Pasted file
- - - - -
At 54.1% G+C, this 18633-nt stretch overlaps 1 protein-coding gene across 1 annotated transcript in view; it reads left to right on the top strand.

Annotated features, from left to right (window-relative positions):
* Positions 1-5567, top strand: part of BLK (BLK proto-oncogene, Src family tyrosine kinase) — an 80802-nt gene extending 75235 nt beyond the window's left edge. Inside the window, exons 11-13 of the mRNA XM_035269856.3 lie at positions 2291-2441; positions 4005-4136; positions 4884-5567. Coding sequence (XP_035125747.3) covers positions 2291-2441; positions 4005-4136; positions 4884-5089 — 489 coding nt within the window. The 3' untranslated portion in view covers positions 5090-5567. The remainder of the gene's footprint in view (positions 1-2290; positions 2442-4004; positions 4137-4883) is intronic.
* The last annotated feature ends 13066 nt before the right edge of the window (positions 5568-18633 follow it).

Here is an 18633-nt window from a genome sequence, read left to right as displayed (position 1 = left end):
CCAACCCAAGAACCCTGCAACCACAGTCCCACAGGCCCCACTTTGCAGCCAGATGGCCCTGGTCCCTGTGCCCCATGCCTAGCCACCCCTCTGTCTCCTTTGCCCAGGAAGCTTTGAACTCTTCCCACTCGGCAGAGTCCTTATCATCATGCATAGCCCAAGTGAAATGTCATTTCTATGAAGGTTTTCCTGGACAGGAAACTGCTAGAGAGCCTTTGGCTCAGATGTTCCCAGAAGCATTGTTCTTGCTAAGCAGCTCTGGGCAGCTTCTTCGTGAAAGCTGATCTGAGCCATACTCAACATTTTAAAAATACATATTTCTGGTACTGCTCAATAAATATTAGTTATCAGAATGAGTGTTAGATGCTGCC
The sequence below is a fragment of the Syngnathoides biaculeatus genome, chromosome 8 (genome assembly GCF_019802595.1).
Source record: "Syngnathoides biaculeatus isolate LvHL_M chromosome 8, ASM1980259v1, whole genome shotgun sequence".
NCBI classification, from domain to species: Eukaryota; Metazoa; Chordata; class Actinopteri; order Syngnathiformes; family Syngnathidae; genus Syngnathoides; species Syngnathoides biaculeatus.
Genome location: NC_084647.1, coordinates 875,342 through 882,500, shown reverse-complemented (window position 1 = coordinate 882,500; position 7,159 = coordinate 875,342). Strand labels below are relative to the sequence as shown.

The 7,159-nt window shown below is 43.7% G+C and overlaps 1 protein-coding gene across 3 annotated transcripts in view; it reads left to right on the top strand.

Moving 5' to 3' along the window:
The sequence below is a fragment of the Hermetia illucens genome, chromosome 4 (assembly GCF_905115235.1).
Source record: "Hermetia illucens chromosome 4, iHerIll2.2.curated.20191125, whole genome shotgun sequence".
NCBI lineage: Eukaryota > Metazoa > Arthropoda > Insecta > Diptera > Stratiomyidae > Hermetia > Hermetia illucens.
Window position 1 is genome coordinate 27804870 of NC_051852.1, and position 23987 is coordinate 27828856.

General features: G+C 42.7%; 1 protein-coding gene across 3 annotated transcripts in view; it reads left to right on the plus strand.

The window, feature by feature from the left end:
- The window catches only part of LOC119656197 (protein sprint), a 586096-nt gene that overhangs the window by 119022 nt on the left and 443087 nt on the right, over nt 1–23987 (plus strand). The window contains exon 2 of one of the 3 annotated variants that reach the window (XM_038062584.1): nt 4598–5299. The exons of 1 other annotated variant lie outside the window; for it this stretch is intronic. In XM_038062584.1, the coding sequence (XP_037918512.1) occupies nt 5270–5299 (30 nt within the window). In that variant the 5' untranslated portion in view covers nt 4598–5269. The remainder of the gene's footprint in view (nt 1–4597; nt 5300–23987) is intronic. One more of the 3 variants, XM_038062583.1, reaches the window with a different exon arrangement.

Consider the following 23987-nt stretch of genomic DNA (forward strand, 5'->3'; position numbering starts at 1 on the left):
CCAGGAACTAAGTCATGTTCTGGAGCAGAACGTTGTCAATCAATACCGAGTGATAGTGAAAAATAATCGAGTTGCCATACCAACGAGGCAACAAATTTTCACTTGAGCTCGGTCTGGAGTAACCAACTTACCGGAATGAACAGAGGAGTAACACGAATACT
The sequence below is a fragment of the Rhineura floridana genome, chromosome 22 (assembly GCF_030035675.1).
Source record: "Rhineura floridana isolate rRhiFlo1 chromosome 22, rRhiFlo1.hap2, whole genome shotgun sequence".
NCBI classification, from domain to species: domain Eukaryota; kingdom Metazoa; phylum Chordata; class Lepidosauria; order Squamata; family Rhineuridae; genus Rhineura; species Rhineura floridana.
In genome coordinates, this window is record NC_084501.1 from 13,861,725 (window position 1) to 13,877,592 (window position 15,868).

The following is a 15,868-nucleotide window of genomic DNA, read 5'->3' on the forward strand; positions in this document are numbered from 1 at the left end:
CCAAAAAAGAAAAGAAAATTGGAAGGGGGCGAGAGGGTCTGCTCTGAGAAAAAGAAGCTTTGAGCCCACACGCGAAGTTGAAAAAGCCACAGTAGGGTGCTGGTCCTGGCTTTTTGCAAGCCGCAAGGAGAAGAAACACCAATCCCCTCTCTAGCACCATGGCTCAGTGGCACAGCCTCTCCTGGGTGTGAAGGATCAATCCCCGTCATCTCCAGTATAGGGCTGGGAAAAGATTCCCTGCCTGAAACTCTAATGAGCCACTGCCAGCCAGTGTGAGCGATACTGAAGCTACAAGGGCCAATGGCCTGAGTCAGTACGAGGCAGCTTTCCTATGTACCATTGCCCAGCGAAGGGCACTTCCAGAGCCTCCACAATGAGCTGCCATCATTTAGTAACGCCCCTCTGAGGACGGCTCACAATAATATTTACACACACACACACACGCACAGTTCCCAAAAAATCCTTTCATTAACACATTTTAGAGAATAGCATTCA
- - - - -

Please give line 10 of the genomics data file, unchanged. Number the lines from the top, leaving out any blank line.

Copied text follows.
Genome location: NC_084647.1, coordinates 875,342 through 882,500, shown reverse-complemented (window position 1 = coordinate 882,500; position 7,159 = coordinate 875,342). Strand labels below are relative to the sequence as shown.